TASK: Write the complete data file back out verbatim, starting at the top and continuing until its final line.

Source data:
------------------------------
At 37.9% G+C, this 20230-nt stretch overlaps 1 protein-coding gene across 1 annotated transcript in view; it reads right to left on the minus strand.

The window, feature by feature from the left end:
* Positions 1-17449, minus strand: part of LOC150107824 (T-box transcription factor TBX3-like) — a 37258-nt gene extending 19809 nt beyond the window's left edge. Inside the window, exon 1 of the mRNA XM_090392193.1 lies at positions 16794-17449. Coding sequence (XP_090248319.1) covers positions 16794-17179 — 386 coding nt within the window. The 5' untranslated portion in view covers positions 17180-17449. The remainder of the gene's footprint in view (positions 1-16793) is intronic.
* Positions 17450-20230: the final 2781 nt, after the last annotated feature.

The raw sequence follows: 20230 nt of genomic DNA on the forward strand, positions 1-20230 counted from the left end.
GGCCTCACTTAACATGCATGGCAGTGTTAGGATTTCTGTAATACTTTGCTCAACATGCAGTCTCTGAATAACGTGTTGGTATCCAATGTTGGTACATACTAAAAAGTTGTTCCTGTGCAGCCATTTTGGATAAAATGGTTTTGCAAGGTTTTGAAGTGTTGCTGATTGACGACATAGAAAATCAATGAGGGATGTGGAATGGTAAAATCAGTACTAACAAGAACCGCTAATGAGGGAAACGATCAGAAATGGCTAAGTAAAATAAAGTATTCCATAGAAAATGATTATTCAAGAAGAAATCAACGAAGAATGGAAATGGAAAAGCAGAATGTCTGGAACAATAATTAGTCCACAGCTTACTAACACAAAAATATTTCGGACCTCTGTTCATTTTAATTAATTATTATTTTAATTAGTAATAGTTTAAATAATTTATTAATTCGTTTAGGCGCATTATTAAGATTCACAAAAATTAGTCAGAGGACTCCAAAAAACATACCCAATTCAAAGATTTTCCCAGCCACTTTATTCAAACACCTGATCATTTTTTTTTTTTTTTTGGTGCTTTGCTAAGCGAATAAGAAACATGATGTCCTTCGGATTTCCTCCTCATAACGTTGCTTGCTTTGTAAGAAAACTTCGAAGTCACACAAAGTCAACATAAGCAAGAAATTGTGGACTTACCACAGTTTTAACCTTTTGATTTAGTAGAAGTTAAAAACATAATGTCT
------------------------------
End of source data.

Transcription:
At 37.9% G+C, this 20230-nt stretch overlaps 1 protein-coding gene across 1 annotated transcript in view; it reads right to left on the minus strand.

The window, feature by feature from the left end:
* Positions 1-17449, minus strand: part of LOC150107824 (T-box transcription factor TBX3-like) — a 37258-nt gene extending 19809 nt beyond the window's left edge. Inside the window, exon 1 of the mRNA XM_090392193.1 lies at positions 16794-17449. Coding sequence (XP_090248319.1) covers positions 16794-17179 — 386 coding nt within the window. The 5' untranslated portion in view covers positions 17180-17449. The remainder of the gene's footprint in view (positions 1-16793) is intronic.
* Positions 17450-20230: the final 2781 nt, after the last annotated feature.

The raw sequence follows: 20230 nt of genomic DNA on the forward strand, positions 1-20230 counted from the left end.
GGCCTCACTTAACATGCATGGCAGTGTTAGGATTTCTGTAATACTTTGCTCAACATGCAGTCTCTGAATAACGTGTTGGTATCCAATGTTGGTACATACTAAAAAGTTGTTCCTGTGCAGCCATTTTGGATAAAATGGTTTTGCAAGGTTTTGAAGTGTTGCTGATTGACGACATAGAAAATCAATGAGGGATGTGGAATGGTAAAATCAGTACTAACAAGAACCGCTAATGAGGGAAACGATCAGAAATGGCTAAGTAAAATAAAGTATTCCATAGAAAATGATTATTCAAGAAGAAATCAACGAAGAATGGAAATGGAAAAGCAGAATGTCTGGAACAATAATTAGTCCACAGCTTACTAACACAAAAATATTTCGGACCTCTGTTCATTTTAATTAATTATTATTTTAATTAGTAATAGTTTAAATAATTTATTAATTCGTTTAGGCGCATTATTAAGATTCACAAAAATTAGTCAGAGGACTCCAAAAAACATACCCAATTCAAAGATTTTCCCAGCCACTTTATTCAAACACCTGATCATTTTTTTTTTTTTTTTGGTGCTTTGCTAAGCGAATAAGAAACATGATGTCCTTCGGATTTCCTCCTCATAACGTTGCTTGCTTTGTAAGAAAACTTCGAAGTCACACAAAGTCAACATAAGCAAGAAATTGTGGACTTACCACAGTTTTAACCTTTTGATTTAGTAGAAGTTAAAAACATAATGTCT